Burgner-Stanley Route, Prusik Peak

This six pitch rock climb (5.10a) on the south face of Prusik Peak leads to an airy summit in Washington's fabled Enchantments. Fun climbing on clean granite, splendid scenery, and a south aspect combine to make this one of Washington's most pleasant alpine rock outings. The area is subject to a restrictive wilderness permit system, though, so on fair-weather weekends, you may not obtain a permit and you should be ready to divert to some other objective nearby or alter your game plan to undertake this climb as a day trip rather than the overnight that most parties prefer (the climb is 9 or 10 stiff miles from the road).

  A relatively full rack is required for this climb. Bring gear from 1/4" to 4" with a half dozen pieces in the 2" - 4" range, and several long runners. Two ropes are handy for the descent, but not absolutely necessary. The climb is in a high alpine area, so be prepared for intense sun as well as mountain storms: the Stuart Range has a way of generating bad weather even when other areas nearby are warm and dry.

The climb can be approached from either the Mountaineer Creek trailhead or the Snow Creek Trailhead, both of which lie in the Icicle Creek drainage, west of Leavenworth, Washington. The Mountaineer Creek approach, preferred by most mountain climbers, takes you past the north face of Dragontail and up a climbers' path over Aasgard, then down through the highest part of the Enchantment lakes basin. The Snow Creek approach is probably slightly easier and certainly a better choice in poor weather. Both are about equal in distance and elevation gain.

However you get there, the climb starts on a grassy bench about 1,000 feet above Lake Viviane. The South Face proper rises just to the right of a massive west (left) facing corner system that runs from the ground to the summit ridge and forms a slightly overhanging west or southwest face at the top. From the base of this large left-facing corner system, walk to the right and look for a boulder leaning against the base of the face, forming a cave behind it. There are two deep chimneys just to the left and the climb starts immediately left of the left-hand of the two. The picture at left may help identify the route.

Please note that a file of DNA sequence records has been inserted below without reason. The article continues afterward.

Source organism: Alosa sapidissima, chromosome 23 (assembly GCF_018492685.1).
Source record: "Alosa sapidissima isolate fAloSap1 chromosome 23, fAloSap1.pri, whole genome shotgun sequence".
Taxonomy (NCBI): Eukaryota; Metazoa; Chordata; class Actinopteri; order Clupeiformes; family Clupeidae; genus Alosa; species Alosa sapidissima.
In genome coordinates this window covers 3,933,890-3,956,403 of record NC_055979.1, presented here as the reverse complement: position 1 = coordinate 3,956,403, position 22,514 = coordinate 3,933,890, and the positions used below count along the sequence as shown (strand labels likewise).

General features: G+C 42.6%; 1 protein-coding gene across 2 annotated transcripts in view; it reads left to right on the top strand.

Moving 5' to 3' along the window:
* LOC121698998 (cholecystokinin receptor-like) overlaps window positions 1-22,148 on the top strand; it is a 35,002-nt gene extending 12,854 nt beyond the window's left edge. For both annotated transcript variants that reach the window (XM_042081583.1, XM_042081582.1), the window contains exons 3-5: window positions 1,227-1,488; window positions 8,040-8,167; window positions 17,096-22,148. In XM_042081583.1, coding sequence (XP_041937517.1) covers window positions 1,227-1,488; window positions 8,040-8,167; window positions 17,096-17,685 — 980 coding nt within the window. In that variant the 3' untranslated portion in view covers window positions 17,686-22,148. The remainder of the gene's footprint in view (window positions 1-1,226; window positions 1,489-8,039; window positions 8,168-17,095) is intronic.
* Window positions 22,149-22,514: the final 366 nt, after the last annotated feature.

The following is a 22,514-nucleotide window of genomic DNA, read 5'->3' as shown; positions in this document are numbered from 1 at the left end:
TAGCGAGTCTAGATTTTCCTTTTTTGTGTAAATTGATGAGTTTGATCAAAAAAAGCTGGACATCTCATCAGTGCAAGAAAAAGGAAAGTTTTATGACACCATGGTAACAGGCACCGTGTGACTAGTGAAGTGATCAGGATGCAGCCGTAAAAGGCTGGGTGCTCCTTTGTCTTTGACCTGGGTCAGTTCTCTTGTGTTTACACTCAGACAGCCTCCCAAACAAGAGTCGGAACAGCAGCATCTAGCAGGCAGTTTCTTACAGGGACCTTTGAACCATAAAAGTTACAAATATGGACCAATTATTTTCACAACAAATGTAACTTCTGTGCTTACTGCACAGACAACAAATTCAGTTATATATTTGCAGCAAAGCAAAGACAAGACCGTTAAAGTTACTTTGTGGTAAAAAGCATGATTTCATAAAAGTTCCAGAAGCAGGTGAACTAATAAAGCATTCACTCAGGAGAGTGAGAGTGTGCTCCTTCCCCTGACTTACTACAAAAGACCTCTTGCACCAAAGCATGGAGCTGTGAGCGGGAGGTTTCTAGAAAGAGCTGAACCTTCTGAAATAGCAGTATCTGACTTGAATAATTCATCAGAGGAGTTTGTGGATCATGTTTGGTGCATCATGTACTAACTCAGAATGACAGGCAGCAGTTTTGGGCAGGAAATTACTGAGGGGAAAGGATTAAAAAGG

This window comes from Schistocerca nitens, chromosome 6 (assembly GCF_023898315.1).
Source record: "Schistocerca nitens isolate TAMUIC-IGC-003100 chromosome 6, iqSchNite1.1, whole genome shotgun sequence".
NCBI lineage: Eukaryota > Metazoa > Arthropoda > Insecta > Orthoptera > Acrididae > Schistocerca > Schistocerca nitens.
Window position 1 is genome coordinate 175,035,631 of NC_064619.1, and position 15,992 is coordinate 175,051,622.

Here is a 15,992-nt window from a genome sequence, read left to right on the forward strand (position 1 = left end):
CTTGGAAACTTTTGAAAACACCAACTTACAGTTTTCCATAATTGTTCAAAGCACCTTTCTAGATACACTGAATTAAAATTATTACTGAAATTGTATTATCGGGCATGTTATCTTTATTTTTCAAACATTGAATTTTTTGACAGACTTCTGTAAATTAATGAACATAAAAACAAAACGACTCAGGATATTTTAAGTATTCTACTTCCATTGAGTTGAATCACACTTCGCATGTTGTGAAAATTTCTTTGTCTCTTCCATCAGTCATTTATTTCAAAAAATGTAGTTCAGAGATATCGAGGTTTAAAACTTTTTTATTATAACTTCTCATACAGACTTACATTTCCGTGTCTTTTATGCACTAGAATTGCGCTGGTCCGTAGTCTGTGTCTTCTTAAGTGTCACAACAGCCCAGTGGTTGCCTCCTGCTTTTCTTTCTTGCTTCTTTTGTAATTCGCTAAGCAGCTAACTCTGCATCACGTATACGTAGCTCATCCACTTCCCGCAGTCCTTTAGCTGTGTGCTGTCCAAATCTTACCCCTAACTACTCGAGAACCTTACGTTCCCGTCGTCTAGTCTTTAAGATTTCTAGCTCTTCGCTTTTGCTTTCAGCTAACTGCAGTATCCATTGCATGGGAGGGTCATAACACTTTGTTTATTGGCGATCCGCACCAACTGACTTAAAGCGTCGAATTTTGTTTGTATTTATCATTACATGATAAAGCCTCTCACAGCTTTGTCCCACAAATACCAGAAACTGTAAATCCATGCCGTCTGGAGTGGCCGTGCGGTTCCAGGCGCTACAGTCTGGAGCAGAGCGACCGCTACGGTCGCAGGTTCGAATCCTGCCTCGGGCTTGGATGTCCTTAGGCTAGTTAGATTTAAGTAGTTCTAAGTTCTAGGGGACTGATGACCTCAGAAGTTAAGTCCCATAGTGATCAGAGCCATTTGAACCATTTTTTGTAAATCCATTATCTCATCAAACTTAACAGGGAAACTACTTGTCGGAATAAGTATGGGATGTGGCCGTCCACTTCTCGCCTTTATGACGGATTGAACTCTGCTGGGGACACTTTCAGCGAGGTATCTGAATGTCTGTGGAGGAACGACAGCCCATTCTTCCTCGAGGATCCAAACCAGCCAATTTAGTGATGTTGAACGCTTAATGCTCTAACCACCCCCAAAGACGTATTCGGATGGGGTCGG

The first pitch starts atop some blocks, with a crack up to 4" trending up and left (5.9). Approximately 50 feet up this crack, head up an inside corner system bearing slightly more straight up, past a small group of trees. The second pitch starts with an inobvious rising traverse out right on awkward blocks and small knobs (5.8), reaching a vertically oriented crack/corner system perhaps 40 feet outside the first large corner system.

The corner system you are headed for can be spotted from the ground before you start the climb: look for a long, continuous corner system that ends on a nearly horizontal ledge system to the right of the overhanging west or southwest face noted above. The large chockstone in the chimney on pitch 4 can be seen from the ground.

About 200 feet up this corner system is a chockstone (squeeze), followed by a flaring chimney (5.9) that most climbers will not forget. The chimney is amply protected by a sling around a chockstone and there is often fixed gear here, but the moves are awkward and you'll be glad to grab the "thank god" holds that allow you to pull out of it. Above this, move up and right onto a large ledge system to set up for the final pitch. The last pitch follows a spectacular corner with another 4" crack  (5.10a).

  The Burgner-Stanley route finishes right on the summit. Here, there are large flat spots to sun yourself, and in fair weather it would even make an ideal bivvy. To descend, rappel off the backside, 2 or 3 rappels, to a ledge system allowing a walk/scramble westward to the base of the West Ridge (another popular and classic climb, and one that is quite a bit easier than the Burgner-Stanley).


Note: This route is amply described in the following guidebooks: Cascade Alpine Guide, Volume I, Fred Beckey; Select Climbs in the Cascades, Volume I, Jim Nelson and Peter Potterfield, 2003.

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